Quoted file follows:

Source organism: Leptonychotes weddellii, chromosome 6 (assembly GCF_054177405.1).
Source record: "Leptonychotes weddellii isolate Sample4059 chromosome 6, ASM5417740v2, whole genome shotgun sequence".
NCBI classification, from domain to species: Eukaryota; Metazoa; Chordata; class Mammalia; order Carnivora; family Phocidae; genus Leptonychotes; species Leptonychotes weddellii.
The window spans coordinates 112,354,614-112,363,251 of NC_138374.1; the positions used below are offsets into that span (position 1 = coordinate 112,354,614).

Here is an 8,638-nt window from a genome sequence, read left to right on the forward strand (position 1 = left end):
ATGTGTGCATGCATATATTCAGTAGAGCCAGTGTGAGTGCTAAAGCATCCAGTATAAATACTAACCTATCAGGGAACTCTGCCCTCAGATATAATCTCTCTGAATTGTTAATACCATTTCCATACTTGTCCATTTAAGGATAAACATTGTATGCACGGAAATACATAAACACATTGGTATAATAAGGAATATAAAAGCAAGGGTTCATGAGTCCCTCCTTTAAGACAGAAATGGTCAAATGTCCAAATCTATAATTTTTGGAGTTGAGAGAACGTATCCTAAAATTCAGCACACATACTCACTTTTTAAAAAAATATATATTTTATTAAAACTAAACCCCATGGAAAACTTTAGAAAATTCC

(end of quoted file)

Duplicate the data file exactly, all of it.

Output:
Source organism: Leptonychotes weddellii, chromosome 6 (assembly GCF_054177405.1).
Source record: "Leptonychotes weddellii isolate Sample4059 chromosome 6, ASM5417740v2, whole genome shotgun sequence".
NCBI classification, from domain to species: Eukaryota; Metazoa; Chordata; class Mammalia; order Carnivora; family Phocidae; genus Leptonychotes; species Leptonychotes weddellii.
The window spans coordinates 112,354,614-112,363,251 of NC_138374.1; the positions used below are offsets into that span (position 1 = coordinate 112,354,614).

Here is an 8,638-nt window from a genome sequence, read left to right on the forward strand (position 1 = left end):
ATGTGTGCATGCATATATTCAGTAGAGCCAGTGTGAGTGCTAAAGCATCCAGTATAAATACTAACCTATCAGGGAACTCTGCCCTCAGATATAATCTCTCTGAATTGTTAATACCATTTCCATACTTGTCCATTTAAGGATAAACATTGTATGCACGGAAATACATAAACACATTGGTATAATAAGGAATATAAAAGCAAGGGTTCATGAGTCCCTCCTTTAAGACAGAAATGGTCAAATGTCCAAATCTATAATTTTTGGAGTTGAGAGAACGTATCCTAAAATTCAGCACACATACTCACTTTTTAAAAAAATATATATTTTATTAAAACTAAACCCCATGGAAAACTTTAGAAAATTCC